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August 23rd, 2018

Podcast 224: What’s a “preprint server,” and how might it change how we think about journals?

(4 votes, average: 5.00 out of 5)

Rohan Khera wrote an editorial in The BMJ to accompany his own paper on guidelines for hypertension treatment. In it, he wrote, not about his research, but about the way biomedical articles are published now, and how preprint servers could change that. (In essence, pre-print servers are online repositories of rough drafts of research available for all to see; articles on such servers have not been subjected to peer review.)

Khera’s research article, it should be noted, originally appeared months earlier in draft form on BioRxiv, a biomedical preprint server.

Khera argues that the “official” journals are too slow. He fears their slowness. for instance, can prevent important data from reaching policymakers when it’s most needed — while they are making decisions based on new research languishing in the standard publication process.

Khera’s BMJ commentary

Khera et al.’s preprint on BioRxiv

Khera et al.’s resarch article as published in The BMJ

Conversation with Harlan Krumholz (from 2016): “Rethinking what medical journals do”

August 14th, 2018

Podcast 223: What are the implications of the BP guidelines?

(7 votes, average: 4.43 out of 5)

If adopted, last December’s ACC/AHA guidelines on what pressure levels signal hypertension would label almost two thirds of the U.S. population between ages 45 and 75 as having the condition. The number of people who would be candidates for treatment would almost double — from 8 million to about 15 million.

What are the implications of this for clinicians?

Harlan Krumholz, senior author of an analysis in The BMJ, talks about the problems and the opportunities for collaboration with patients.

BMJ article (free)

July 19th, 2018

Podcast 222: Growing prominence of NPs in primary care

(1 votes, average: 5.00 out of 5)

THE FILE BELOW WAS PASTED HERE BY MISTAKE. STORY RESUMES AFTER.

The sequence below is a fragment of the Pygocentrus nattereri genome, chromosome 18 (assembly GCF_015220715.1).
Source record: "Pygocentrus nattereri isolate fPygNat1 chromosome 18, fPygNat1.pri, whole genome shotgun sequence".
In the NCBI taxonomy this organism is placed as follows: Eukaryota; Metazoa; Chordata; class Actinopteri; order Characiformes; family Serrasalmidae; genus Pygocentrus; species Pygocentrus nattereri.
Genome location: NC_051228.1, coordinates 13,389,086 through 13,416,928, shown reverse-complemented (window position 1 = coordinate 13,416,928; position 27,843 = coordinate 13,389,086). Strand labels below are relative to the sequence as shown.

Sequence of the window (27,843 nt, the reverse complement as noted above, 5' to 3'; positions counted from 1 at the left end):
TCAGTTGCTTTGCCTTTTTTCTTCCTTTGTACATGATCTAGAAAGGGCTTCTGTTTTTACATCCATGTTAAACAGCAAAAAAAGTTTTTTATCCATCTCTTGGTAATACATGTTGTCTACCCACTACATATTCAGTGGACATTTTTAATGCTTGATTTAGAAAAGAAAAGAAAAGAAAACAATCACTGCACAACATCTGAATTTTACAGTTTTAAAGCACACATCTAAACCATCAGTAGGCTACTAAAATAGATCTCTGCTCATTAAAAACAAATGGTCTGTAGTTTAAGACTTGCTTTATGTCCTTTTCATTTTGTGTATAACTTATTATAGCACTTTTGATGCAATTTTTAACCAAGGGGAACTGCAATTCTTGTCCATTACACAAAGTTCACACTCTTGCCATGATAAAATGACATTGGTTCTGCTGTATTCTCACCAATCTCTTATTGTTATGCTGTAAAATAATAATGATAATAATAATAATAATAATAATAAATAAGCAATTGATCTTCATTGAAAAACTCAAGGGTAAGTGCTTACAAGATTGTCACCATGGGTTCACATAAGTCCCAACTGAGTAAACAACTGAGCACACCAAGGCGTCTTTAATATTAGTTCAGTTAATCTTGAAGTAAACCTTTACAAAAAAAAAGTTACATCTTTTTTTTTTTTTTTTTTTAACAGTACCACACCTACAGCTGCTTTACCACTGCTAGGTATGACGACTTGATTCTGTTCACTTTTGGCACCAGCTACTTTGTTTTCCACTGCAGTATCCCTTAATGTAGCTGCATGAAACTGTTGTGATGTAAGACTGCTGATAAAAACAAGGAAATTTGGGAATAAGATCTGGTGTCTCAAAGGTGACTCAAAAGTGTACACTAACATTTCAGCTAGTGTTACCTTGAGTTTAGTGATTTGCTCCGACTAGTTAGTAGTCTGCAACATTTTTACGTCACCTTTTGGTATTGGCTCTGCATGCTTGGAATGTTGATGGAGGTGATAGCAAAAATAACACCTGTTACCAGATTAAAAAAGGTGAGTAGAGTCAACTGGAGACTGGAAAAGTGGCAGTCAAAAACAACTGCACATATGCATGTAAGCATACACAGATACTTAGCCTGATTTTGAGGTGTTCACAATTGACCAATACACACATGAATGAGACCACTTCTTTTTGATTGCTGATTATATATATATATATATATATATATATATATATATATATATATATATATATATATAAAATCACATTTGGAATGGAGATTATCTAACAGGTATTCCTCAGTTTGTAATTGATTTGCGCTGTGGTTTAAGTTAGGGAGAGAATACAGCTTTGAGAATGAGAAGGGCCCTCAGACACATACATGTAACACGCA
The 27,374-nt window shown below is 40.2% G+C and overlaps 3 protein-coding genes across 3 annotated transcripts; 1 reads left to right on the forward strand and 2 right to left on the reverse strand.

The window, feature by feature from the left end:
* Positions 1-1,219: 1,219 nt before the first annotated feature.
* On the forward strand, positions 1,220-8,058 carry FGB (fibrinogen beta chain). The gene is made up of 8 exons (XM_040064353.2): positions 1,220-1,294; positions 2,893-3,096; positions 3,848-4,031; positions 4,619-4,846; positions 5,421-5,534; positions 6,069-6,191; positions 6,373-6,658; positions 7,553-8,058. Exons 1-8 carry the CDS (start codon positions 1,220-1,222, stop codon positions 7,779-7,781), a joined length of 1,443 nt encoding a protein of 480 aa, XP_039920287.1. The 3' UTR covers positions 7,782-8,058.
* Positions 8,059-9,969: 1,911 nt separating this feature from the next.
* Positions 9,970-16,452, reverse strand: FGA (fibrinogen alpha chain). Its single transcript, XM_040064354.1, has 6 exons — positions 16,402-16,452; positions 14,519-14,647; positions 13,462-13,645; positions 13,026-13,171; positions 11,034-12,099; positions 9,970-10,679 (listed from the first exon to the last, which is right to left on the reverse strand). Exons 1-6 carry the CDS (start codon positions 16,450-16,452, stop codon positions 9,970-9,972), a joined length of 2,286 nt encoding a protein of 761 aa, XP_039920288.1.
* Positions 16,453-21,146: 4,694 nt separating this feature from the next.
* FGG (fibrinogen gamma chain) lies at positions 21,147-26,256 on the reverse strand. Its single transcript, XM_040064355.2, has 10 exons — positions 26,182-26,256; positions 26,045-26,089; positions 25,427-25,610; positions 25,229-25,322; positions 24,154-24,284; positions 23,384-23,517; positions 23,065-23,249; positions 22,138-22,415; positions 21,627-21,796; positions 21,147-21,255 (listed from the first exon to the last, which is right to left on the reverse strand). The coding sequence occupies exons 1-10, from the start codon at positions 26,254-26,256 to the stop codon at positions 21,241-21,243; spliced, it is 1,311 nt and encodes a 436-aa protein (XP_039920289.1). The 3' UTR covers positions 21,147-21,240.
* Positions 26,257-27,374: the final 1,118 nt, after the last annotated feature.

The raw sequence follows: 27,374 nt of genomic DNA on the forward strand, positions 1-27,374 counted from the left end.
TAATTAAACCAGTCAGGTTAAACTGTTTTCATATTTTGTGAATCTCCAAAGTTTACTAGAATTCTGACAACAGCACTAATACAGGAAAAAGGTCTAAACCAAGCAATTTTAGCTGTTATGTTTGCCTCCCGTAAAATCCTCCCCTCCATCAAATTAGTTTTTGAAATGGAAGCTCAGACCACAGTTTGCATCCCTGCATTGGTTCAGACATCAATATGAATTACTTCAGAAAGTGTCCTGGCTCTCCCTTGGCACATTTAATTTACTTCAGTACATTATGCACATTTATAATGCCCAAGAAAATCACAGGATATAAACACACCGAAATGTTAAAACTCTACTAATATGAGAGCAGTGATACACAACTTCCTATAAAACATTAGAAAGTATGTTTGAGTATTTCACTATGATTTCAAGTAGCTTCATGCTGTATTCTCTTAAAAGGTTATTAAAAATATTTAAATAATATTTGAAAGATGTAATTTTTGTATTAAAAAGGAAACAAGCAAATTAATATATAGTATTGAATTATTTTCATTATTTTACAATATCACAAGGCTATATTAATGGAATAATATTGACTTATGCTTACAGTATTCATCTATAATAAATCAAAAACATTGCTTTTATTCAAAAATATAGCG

This time we talk with Dr. Hilary Barnes, first author of a Health Affairs paper: “Rural and Nonrural Primary Care Physician Practices Increasingly Rely on Nurse Practitioners.”

I thought listeners might want to know more about the dramatic change in the way primary care is acquiring, in Barnes’s words, an “increasing interdisciplinary character.”

Health Affairs abstract

April 10th, 2018

Podcast 221: Pertussis makes a comeback — kids have an outsize role

(2 votes, average: 4.00 out of 5)

What’s causing this resurgence, and what’s to be done? Pejman Rohani talks about his Science Translational Medicine study that used “gold standard” historical data to examine possible causes.

He and his colleagues conclude that, as with mumps, slowly waning vaccine protection is at play. However, they identify the “core transmission group” as schoolchildren, who have a greater frequency of contacts. Adults, they find, have “at most a minor role.”

LINKS:

April 4th, 2018

Podcast 220: Mumps outbreaks — blame waning protection, not new viruses or bad vaccines

(2 votes, average: 5.00 out of 5)

Mumps outbreaks keep happening, even among vaccinated groups. Why?

Our guest, Joseph Lewnard, and his coauthor, Yonstan Grad, probed studies of mumps vaccine efficacy carried out over five decades. They show that the fault, dear clinician, is not in our vaccines or new viral strains, but in ourselves. Our bodies slowly lose their immune response after vaccination, and about 25 years after the last vaccine dose, it’s gone.

Listen in.

Links:

Science Translational Medicine study

CDC recommends a third dose of MMR vaccine in an outbreak

March 28th, 2018

Podcast 219: Digital rectal exams shouldn’t be routine in primary care

(2 votes, average: 4.50 out of 5)

There simply isn’t enough evidence to sustain its continued use in asymptomatic men, argues our guest. Dr. Jason Profetto, senior author on an Annals of Family Medicine meta-analysis.

 

Links:

Annals of Family Medicine abstract

Physician’s First Watch coverage

Clinical Conversations

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